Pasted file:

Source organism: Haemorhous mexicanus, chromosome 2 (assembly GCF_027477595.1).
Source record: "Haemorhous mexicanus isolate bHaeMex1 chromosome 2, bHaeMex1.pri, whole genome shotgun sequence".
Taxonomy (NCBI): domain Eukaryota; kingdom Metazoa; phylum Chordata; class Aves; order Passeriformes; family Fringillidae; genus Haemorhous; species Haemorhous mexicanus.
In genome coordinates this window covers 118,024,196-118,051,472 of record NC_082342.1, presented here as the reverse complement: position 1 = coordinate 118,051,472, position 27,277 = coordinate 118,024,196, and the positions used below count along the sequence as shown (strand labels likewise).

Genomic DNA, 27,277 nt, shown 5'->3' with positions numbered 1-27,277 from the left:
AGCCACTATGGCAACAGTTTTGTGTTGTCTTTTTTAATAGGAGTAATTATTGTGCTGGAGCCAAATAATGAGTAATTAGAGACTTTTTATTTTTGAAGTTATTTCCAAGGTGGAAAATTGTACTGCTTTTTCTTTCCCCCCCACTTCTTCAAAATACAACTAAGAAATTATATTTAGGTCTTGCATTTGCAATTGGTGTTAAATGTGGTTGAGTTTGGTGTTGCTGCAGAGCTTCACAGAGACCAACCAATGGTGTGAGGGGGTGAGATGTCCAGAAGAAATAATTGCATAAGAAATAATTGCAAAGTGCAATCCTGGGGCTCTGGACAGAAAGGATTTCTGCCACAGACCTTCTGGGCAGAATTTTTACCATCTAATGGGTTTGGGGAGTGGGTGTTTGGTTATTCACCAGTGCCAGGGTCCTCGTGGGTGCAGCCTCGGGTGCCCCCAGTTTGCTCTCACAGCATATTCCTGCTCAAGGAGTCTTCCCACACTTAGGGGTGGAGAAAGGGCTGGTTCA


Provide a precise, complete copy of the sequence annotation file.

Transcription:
Source organism: Haemorhous mexicanus, chromosome 2 (assembly GCF_027477595.1).
Source record: "Haemorhous mexicanus isolate bHaeMex1 chromosome 2, bHaeMex1.pri, whole genome shotgun sequence".
Taxonomy (NCBI): domain Eukaryota; kingdom Metazoa; phylum Chordata; class Aves; order Passeriformes; family Fringillidae; genus Haemorhous; species Haemorhous mexicanus.
In genome coordinates this window covers 118,024,196-118,051,472 of record NC_082342.1, presented here as the reverse complement: position 1 = coordinate 118,051,472, position 27,277 = coordinate 118,024,196, and the positions used below count along the sequence as shown (strand labels likewise).

Genomic DNA, 27,277 nt, shown 5'->3' with positions numbered 1-27,277 from the left:
AGCCACTATGGCAACAGTTTTGTGTTGTCTTTTTTAATAGGAGTAATTATTGTGCTGGAGCCAAATAATGAGTAATTAGAGACTTTTTATTTTTGAAGTTATTTCCAAGGTGGAAAATTGTACTGCTTTTTCTTTCCCCCCCACTTCTTCAAAATACAACTAAGAAATTATATTTAGGTCTTGCATTTGCAATTGGTGTTAAATGTGGTTGAGTTTGGTGTTGCTGCAGAGCTTCACAGAGACCAACCAATGGTGTGAGGGGGTGAGATGTCCAGAAGAAATAATTGCATAAGAAATAATTGCAAAGTGCAATCCTGGGGCTCTGGACAGAAAGGATTTCTGCCACAGACCTTCTGGGCAGAATTTTTACCATCTAATGGGTTTGGGGAGTGGGTGTTTGGTTATTCACCAGTGCCAGGGTCCTCGTGGGTGCAGCCTCGGGTGCCCCCAGTTTGCTCTCACAGCATATTCCTGCTCAAGGAGTCTTCCCACACTTAGGGGTGGAGAAAGGGCTGGTTCA